A study recently found that administration of chronic THC (the active ingredient in marijuana; administered in this study via the prescription product Marinol) decreased mortality, helped retain body mass and reduced viral load in plasma and cerebralspinal fluid (CSF).

Researchers at the Louisiana State University Health Services Center, used a “well established nonhuman primate model of HIV disease”, and reported surprise at their findings, writing that the results were “contrary to what we expected”.  Not quite so surprising to me, and perhaps not to others familiar with the anti-inflammatory effects of marijuana.

I have been fascinated with Marinol, the prescription drug that delivers a synthetic form of THC, since it was introduced in the early 1990s.  It was approved for HIV-related wasting (and chemo-induced nausea) in part as a response to demands for the legalization of medicinal marijuana.  For many people with HIV, myself included, it has been an important part of our ability to regain weight.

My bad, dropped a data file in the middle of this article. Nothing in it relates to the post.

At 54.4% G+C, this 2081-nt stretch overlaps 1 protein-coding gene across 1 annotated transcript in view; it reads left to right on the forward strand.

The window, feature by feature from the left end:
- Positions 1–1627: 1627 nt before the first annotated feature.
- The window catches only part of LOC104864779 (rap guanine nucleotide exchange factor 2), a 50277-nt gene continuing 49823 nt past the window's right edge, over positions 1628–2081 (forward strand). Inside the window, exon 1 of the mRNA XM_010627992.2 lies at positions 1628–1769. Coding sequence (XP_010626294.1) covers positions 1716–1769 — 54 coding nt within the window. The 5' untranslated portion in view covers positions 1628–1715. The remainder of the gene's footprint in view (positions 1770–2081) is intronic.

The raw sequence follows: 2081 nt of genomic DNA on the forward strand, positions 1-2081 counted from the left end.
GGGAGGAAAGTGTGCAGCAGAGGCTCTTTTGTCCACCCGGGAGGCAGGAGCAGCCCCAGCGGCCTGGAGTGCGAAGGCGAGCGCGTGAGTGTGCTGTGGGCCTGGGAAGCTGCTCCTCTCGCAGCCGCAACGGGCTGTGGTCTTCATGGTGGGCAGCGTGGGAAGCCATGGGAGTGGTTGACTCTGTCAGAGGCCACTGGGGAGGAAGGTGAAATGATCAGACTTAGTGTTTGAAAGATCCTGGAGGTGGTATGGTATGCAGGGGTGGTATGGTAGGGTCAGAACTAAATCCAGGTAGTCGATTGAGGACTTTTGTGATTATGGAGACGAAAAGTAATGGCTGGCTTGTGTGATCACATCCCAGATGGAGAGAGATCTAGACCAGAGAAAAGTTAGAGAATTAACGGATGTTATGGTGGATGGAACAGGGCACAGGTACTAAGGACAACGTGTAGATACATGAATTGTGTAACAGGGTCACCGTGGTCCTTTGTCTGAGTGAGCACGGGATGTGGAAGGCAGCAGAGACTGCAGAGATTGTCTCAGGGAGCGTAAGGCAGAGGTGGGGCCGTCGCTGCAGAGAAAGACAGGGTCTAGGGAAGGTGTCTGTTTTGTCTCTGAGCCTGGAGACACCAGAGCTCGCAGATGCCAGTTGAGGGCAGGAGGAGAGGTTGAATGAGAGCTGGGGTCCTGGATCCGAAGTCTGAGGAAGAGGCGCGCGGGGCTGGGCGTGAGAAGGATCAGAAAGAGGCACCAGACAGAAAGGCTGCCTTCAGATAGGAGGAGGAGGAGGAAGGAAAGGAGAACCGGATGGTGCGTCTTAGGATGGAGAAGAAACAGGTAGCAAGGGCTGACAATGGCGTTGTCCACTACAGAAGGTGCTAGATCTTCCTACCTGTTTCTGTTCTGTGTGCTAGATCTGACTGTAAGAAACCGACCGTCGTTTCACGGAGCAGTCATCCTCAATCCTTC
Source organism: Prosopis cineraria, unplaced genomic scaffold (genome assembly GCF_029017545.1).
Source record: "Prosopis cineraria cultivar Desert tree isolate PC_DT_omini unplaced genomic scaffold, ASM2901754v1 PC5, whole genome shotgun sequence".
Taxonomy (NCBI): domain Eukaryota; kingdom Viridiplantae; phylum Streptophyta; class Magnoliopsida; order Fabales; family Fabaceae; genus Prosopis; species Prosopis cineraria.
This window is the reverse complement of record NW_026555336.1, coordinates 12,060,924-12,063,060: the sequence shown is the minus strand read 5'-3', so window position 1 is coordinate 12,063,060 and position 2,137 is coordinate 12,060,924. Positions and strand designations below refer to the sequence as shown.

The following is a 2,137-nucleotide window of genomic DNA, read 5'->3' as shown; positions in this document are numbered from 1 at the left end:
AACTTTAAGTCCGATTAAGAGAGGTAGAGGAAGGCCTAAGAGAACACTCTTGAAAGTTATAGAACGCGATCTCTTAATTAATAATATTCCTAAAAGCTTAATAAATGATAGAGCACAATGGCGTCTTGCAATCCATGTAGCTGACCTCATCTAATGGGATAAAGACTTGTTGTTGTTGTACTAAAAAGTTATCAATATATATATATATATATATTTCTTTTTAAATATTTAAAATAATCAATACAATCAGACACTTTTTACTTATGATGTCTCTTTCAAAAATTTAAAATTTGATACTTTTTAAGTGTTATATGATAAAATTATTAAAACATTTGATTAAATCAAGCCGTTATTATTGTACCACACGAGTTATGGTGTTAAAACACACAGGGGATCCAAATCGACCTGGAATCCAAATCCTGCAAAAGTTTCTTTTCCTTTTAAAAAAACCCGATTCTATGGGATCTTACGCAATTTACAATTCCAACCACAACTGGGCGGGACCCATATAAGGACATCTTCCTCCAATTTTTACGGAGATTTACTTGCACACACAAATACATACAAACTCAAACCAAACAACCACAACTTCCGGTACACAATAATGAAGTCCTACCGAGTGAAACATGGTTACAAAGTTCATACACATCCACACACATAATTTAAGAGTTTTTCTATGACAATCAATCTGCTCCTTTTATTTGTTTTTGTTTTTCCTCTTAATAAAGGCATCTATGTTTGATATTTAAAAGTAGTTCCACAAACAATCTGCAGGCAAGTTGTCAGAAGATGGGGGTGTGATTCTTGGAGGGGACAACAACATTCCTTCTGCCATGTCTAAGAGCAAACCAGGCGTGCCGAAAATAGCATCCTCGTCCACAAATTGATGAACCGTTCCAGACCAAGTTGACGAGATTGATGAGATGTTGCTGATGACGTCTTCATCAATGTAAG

But Marinol is expensive and inaccessible to many people with HIV, even though it is preferable to smoking pot, which carries smoking-associated health risks.

Marinol is typically prescribed for daily dosing and the side effects can include a disorienting effect for a few days until one’s body gets accustomed to the drug.  That disorienting effect is remarkably similar to what others would characterize as “getting high”; but more like the slower and extended effect of a pot brownie rather than the more immediate impact of smoking weed.

If one takes it daily, the high quickly goes away.  I’ve found it curious that the “abuse” of Marinol involves taking too little of it (which retains the psychotropic effect).